The Killing Moon

Ehiru is considered the most skilled of the Gatherers, in much demand to bring surcease to the suffering.  But his most recent Gathering has gone horribly wrong.  He has condemned a man to eternal nightmare, and threatened his own sanity.  Why, Ehiru is even seeing what looks like a Reaper, a mythical corruption of the Gatherers that has not existed for centuries.

Sunandi is the Voice of Kisua, an ambassador from that ancient land to Gujaareh.  She is suspicious of the magic that pervades the entire city; to her euthanasia and assassination are evil.  Sunandi is investigating the sudden death of her predecessor (and foster father) Kiran.  Is the Sunset Prince of Gujaareh up to something even more sinister than she expected?

Nijiri is a faithful follower of Hananja, whose long loyalty and training are rewarded when he becomes a Gatherer-Apprentice under the tutelage of Ehiru, his personal hero.  However, this is not an auspicious time to become a Gatherer, and Nijiri may end up having to do the unthinkable to remain true to his vows.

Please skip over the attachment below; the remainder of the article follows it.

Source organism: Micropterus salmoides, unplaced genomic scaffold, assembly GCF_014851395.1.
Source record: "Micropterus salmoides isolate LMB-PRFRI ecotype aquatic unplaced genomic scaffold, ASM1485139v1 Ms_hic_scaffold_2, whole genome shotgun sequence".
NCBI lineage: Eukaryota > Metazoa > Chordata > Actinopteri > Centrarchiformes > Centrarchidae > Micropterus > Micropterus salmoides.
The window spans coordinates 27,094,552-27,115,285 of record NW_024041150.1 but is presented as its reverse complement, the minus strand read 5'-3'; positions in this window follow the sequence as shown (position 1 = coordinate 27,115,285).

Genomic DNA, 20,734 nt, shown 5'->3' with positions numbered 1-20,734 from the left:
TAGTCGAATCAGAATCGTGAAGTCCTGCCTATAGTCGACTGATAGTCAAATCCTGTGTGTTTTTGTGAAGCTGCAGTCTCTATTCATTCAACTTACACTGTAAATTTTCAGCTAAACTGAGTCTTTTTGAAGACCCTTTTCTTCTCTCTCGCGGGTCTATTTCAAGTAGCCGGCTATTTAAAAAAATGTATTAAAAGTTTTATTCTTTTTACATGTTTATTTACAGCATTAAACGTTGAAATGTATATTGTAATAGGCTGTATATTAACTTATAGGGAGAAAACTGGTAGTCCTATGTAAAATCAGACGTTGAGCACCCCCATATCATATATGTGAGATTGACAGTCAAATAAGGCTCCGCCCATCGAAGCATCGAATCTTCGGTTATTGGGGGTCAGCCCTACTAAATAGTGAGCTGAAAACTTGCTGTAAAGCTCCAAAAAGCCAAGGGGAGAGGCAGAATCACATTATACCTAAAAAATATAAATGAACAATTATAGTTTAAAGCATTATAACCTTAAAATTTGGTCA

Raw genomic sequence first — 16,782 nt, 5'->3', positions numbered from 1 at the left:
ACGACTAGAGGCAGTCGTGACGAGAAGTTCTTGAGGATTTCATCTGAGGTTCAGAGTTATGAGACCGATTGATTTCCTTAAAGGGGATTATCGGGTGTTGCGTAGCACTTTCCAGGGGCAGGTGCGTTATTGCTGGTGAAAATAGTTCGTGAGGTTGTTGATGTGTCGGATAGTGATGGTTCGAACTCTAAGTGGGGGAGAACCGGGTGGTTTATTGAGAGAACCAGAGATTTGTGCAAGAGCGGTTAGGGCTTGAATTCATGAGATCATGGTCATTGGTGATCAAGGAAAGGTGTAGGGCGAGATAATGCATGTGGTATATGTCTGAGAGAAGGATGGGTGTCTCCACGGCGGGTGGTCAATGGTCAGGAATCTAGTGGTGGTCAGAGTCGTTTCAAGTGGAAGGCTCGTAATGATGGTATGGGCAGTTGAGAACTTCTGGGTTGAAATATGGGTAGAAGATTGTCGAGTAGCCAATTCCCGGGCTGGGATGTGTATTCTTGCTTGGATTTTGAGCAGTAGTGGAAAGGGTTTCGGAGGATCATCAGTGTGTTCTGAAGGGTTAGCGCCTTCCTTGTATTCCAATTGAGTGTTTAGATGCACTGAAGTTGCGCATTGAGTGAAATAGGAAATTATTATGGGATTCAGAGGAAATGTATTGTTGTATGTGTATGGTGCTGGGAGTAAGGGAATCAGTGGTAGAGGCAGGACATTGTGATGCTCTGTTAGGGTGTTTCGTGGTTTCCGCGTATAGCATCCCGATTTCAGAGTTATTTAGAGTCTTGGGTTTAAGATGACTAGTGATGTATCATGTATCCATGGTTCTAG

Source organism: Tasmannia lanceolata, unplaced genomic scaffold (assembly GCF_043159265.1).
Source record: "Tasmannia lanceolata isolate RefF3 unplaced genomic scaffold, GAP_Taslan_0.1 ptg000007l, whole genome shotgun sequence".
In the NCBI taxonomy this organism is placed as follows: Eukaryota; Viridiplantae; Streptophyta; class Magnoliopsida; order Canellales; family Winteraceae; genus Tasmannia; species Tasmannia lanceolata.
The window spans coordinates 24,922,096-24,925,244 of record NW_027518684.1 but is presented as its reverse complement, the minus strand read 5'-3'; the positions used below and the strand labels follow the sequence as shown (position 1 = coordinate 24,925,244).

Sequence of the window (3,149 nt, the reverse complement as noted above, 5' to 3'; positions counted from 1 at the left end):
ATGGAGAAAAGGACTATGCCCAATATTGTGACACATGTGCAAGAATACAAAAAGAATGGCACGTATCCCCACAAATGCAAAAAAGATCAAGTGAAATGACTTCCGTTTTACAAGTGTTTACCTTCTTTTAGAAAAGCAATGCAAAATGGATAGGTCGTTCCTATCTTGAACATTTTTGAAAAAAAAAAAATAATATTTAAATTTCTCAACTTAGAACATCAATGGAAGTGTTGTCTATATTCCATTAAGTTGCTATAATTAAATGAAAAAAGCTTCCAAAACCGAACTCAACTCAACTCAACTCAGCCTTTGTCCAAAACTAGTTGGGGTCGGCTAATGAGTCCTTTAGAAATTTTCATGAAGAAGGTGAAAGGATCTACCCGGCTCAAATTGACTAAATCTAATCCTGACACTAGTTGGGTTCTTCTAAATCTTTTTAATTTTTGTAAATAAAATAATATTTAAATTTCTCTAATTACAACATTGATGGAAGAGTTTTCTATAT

This fantasy novel is the first in the Dreamblood series by N.K. Jemisin, who recently won a Hugo Award for her book The Fifth Season.  The geographical setting and other details are evocative of Ancient Egypt, but this is very much not Egypt, or even Earth, as is quickly made clear by the existence of the Dreaming Moon.  Ms. Jemisin’s introductory note mentions that one of the difficulties was coming up with names that sounded right, but didn’t mean anything in Egyptian.